AS to altering or setting aside the present constitution of civil government—is it not a plain case, that as the people erected the present form of civil government in an orderly peaceable manner; so the people at large, when they view their present constitution as inadequate to the ends of civil government, have an undoubted power according to the declaration of the bill of rights, to alter or set aside the same, when the period comes, which they, the people, have fixed for that purpose. What need then for rising in arms to effect a purpose which a majority may effect without it, when the object, is worthy the expense and trouble it must cost? but were such a purpose even necessary, the present seems to be a very unfit time for it, when the minds of people are in such a state of ferment; our present constitution was formed at a time when people's minds were cool and dispassionate, and was then three years in forming, and was a matter of great trouble and expense; and was it to be fairly demolished in such a time of public fears? as the present, is there any rational prospect that another would be settled any other way than by the longest sword, the horrors of which need not be again described? or if it could, is it probable that what would defray the expence of civil government for several years, would defray the cost of forming another constitution with any prospect of its finding a greater degree of acceptance than the present?----As to the setting aside of the court of common pleas, (which is a professed object of the present risings) 'tis evident that if, in the opinion of a major part of the citizens of the State, the Court of Common Pleas is a grievance, no popular rising is necessary to set them aside; if they are not so viewed by a majority of the people, no rising of a minority for that end can be warrantable. 'Tis granted that these courts are expensive, and 'tis the corruption of the people which makes them so; and if a less expensive, and more effectual method of administering justice can be introduced in their room, every well-wisher to the rights of mankind must rejoice in it. But surely if it is expedient to abolish these courts and introduce another method in their room, 'tis evidently a work of time, as all the laws of the commonwealth are connected with these courts, which have existed without any material alteration for time immemorial, consequently a revisal of the whole body of laws must take place, before the dropping of these courts, whereby they may be pointed to some other modes instituted in their room. But to me it appears that if the present popular object of abolishing these courts and introducing justice courts in their room, was attained, it would not be the least advantage to the body of the people. It would enlarge the powers of single magistrates beyond what it is at present, and to cause their judgment to be rested in generally, there is undoubtedly need of a greater degree of confidence, both in the abilities and integrity of magistrates, than there is at present. Business of the most trifling nature would frequently be carried to the Supreme Judicial Court, which would consequently so enlarge the business of that court, as to render the effecting of its impossible in the nature of things. And supposing each magistrate was to summon a Jury to his assistance, in a county where there is fifty or sixty Justices, there might be so many juries summoned once a fortnight or oftner, which would be a source of greater expence and trouble than the courts complained of, and as it is a natural right for a man to appear in his own case, either by himself or his counsel, as he chuses, this mode would in my opinion increase instead of lessening the number and influence of Attornies at law, which is at present complained of as a grievance. As to the establishing a paper medium, in my opinion the load of internal debt which we labour under, which is, in part at least, caused by the depreciations of paper emissions, together with the cries of the widow and orphan, and other defenceless members of the community, who have been reduced to wretchedness and want, by the numberless frauds practiced by paper emissions, may be a final answer. But I shall not trespass upon the patience of the public by repeating observations upon this head, which have been already made to better purposes than I am capable of doing; but whether the renewing of the experiment would not be the establishing mischief by a law, I think is not difficult to determine—As to lowering the expense of civil government, undoubtedly if there is unnecessary expense in civil government, it may be lessened in a constitutional way, and no tumults, or risings to arms are necessary for that purpose, doubtless there is a loud call to frugality and economy, both public and private. 'Tis true civil government is expensive and perhaps more so than could be wished, but has not the account of the expense of it been greatly exaggerated? does it not appear, from a very fair statement of public affairs, that but a small proportion of the monies which have been paid have been applied to defray the expenses of civil government? How inconsistent then with sound policy to incur a greater expense to save a lesser. It is not an undoubted truth, that many persons, yea many towns, have already expended more than tenfold their proportion of the annual expense of government in our late tumults? and what has it effected? why it has reduced the commonwealth to such a state of anarchy and confusion, the view of which cannot but be distressing to every feeling mine, it has irritated the minds of neighbours and even of brethren against one another, and threaten consequences still more serious. I have no part under the government neither do I ever expect to have any; but as a member of the community, who as an individual is interested in the general welfare. I would intreat my friends and fellow-citizens, who have promoted the present risings candidly to review the scenes which they have already caused and look forward to those which may probably ensue, and as they regard the welfare of themselves and posterity, our dearest liberties and privileges, and the peace of their own consciences, to drop courses which are both unwarrantable and dangerous to themselves and the public, and if they labour under grievances that is burthens either unnecessarily, or partially imposed by the ruling power, to seek redress only in the orderly constitutional way of petition and remonstrance, and there is not the least doubt but it may be obtained: thus we might expect to see union and harmony again restored to our bleeding land, and public burthen hopefully alleviated. One shrewd observation I find made in favour of the present risings, that is, that although the method was wrong in the first fitting out, yet, as it is begun it must be persisted in: But apply this to any thing else in life, and the falsehood of the observation will appear, if the beginning was wrong the progress must be undoubtedly worse, and the further we proceed in a wrong path, the more difficult will the retreat be, a retreat is more difficult now than it was at first, and probably will grow still more so, and expectation to get into a right path by persisting in a wrong one, is vain and fruitless. It will carry us still further and further from this designed haven, and what is unwarrantable in the first degree of it, must undoubtedly be more so in every greater degree, but by a retreat, and a return to an orderly, constitutional path, we may do an essential service to ourselves and posterity, and light may yet come out of darkness and order out of our present confusions: This is the most fervent wish of the public's, humble servant,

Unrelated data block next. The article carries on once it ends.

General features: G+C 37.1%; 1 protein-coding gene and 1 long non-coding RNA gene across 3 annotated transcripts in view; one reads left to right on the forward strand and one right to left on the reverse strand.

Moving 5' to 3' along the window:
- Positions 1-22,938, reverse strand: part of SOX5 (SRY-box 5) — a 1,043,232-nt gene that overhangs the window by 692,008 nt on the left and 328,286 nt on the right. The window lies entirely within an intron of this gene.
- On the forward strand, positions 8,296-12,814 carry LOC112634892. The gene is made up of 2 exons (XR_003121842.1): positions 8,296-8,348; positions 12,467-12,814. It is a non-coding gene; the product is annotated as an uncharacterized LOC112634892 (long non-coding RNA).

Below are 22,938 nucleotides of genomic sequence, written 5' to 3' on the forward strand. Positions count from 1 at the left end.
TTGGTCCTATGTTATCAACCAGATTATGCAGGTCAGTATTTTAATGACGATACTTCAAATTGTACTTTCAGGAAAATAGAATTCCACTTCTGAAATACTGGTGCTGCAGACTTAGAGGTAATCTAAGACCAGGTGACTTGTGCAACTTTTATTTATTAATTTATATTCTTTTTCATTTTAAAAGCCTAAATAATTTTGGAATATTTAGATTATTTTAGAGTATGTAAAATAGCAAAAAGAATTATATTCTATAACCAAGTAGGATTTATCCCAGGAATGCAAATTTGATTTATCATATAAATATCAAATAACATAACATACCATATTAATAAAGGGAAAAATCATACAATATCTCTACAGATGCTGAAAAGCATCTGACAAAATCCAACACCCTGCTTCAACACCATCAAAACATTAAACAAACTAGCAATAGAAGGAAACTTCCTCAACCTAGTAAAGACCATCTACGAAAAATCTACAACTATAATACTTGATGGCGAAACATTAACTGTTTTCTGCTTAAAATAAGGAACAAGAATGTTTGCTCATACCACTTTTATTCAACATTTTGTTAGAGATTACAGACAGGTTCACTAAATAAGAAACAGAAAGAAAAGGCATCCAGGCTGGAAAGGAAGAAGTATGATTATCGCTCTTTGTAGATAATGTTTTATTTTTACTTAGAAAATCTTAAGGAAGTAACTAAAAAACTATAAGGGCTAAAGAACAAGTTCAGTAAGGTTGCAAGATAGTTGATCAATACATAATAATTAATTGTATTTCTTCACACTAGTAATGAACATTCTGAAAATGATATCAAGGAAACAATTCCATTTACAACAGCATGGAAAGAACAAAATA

AMICUS